And finally, “rolled in fat and sprinkled with sugar and salt”? It’s true. Look at the ingredient list for the Pfizer vaccine: A Breakdown of the Ingredients in the COVID Vaccines. Everything is there for a reason. The mRNA fragments are rolled into little fatty lipid cells to keep them safe. Salts help match the pH, and sugar stabilizes the shape.

And now the charm is nearly ready…

Double, double toil and trouble;
Fire burn and cauldron bubble

Grow Your Wallpaper

Giraffes have a look: brown puzzle blocks edged with white. Zebras are even more iconic, with those bold contrasty stripes. I don’t know how much good it does them on the Serengeti, but the branding is magnificent.

The interesting question is: how do you paint a zebra? How does a zebra come by its look? By going to the animal print store and searching the Zs? Visiting their favorite stripe salon for a new do? No, they get those stripes at the same store that sold you your fingerprints. The mom store. It’s in the genes. But saying it’s in the genes doesn’t really tell us much. How does it work?

Suppose you want your dining room done up in realistic zebra stripes. Your mom being human, you can’t do the zebra trick. So you go shopping for a quality zebra wallpaper print. That’s a challenge, but let’s assume you find it. Then there are other problems. First, it’s hard to get the paper to line up perfectly so the seams all fit. Next, you’ll notice repeating patterns in your wallpaper, because that’s how wallpaper works. Once you notice it, it will drive you crazy. But real zebras never have this problem. Their patterning is unique, and it shifts perfectly to suit the contours of their body. How?

The answer is that it’s a procedural pattern. There’s a program that paints zebra-ness in just the right way onto the canvas that is Mr. Zebra. And now, through the magic of neural networks, we can do it too. Check out this paper on self-organizing textures from some folks at Google.

Self-Organising Textures

Check it out! It’s mesmerizing, and there are dozens of patterns to play with, including, naturally, the iconic zebra. And since it’s algorithmic, we can give it different conditions. This, for example, is what zebra stripes look like at the south pole.

In the future, everything will be procedural. Architecture, silverware, clothing. If you want zebra stripes in your dining room, all you’ll need to do is specify exactly the area that you want to cover. Then you can just drop a zebra pattern seed in the lower left corner and wait. But we can do the zebra one better. If, next week, you decide it should be a giraffe-themed dining experience, just drop in a giraffe seed.

We’re starting to get a better idea how life cooks up, as Darwin says, “endless forms most beautiful.” I’ll leave you with a link to work by Sage Jenson, who might be one of the first biological artists. These simulations, originally inspired by slime mold self-organization, are essentially living canvases.

Visualizing Viral Mutation

This video is a beautiful visualization of how life finds a way to thrive in adverse circumstances. It provides some insight into what’s going on with the coronavirus as it mutates. The key point is that we think of vaccination as extinguishing a virus, when it’s really just one part of an endless back and forth tennis match. We’re continuously learning from each other and training each other. It never stops.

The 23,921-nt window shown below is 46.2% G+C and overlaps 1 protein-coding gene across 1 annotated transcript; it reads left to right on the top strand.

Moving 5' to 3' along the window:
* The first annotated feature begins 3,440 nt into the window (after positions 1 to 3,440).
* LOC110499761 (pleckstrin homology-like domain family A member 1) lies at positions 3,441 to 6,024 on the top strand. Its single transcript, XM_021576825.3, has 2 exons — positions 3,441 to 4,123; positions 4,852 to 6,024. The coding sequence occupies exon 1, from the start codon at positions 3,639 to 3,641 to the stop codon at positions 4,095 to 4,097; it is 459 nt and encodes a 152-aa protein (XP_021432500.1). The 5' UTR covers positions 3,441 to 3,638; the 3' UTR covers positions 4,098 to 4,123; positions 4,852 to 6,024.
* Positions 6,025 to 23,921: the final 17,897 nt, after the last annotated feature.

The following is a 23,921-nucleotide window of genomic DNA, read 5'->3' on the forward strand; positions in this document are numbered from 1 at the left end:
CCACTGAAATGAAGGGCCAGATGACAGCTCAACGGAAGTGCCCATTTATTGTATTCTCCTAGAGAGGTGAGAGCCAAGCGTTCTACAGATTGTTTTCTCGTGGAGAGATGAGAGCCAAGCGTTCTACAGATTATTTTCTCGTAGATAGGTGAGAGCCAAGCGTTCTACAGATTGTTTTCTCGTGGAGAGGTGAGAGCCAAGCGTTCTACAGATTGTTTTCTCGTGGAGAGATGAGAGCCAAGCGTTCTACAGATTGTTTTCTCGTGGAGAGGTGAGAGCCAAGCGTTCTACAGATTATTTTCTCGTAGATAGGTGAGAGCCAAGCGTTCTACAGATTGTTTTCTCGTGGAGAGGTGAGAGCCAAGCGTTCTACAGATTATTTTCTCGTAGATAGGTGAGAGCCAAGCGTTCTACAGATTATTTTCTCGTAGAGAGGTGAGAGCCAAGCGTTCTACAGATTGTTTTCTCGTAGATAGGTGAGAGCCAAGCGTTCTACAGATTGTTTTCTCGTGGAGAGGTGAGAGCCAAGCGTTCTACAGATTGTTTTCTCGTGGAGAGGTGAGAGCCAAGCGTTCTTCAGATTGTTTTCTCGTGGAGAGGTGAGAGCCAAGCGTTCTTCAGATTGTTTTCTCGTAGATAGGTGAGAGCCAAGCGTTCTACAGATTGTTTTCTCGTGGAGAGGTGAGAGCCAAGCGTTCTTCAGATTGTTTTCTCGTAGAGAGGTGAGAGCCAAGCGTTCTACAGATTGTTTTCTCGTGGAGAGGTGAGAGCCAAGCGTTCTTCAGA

In the video, an E. coli culture has been placed at the ends of an enormous plate of agar. You can see some some stripes in it. Each stripe is more poisonous than the one before it. The bacterial colony starts in a happy zone with no poison. It grows quickly until it hits the first poison strip (antibiotic). It looks like it’s stalled out, but in a few locations, the bacteria figure out a way (they mutate) to defeat the effect of the poison, and you see another breakout. All the “children” who continue on are descended from the clever bacterium that cut the hole in the fence.

This process is repeated three more times. The progress of the colony is stymied… until somebody cuts through the next fence, and the relentless march continues. In other words, we may think we’re making a prison for bacteria, but it’s more useful to think of it as a training center for ninja commando bacteria!

The superimposed colored lines show branching trees of inheritance. The bacteria that reach the red “end zone” have had to adapt to life-threatening poison multiple times. Is their appearance in a sea of toxic sludge miraculous or inevitable? It’s hard to know ahead of time, but there they are. Life finds a way.

Here is the video. This is not a notional diagram or cartoon. You’re watching genuine evolution, the engine of life’s variety, happen before your eyes. There it is! If Darwin believed in heaven and was there right now, he’d be smiling at this. But I think he’s just dead. Anyway, press “play” already…

Here is a similar-looking tree diagram for the coronavirus, as maintained on Nextstrain.org. As before, each branch represents a successful mutation. Maybe it was in response to some stress, or maybe it was just random. But from just a few virus particles on the left side comes a fantastic woolly forest of viral variation on the right. It never stops.

We now have the magic goggles that let us watch evolution like a spectator sport. Nextstrain even has this fascinating “market share” diagram. Some strains do better. Some do worse. The ones that do better get to make more copies. It’s as simple, and as complicated, as that.

And it never ever stops.

Happy Groundhog Day!

Welcome to February, and happy 139th birthday James Joyce!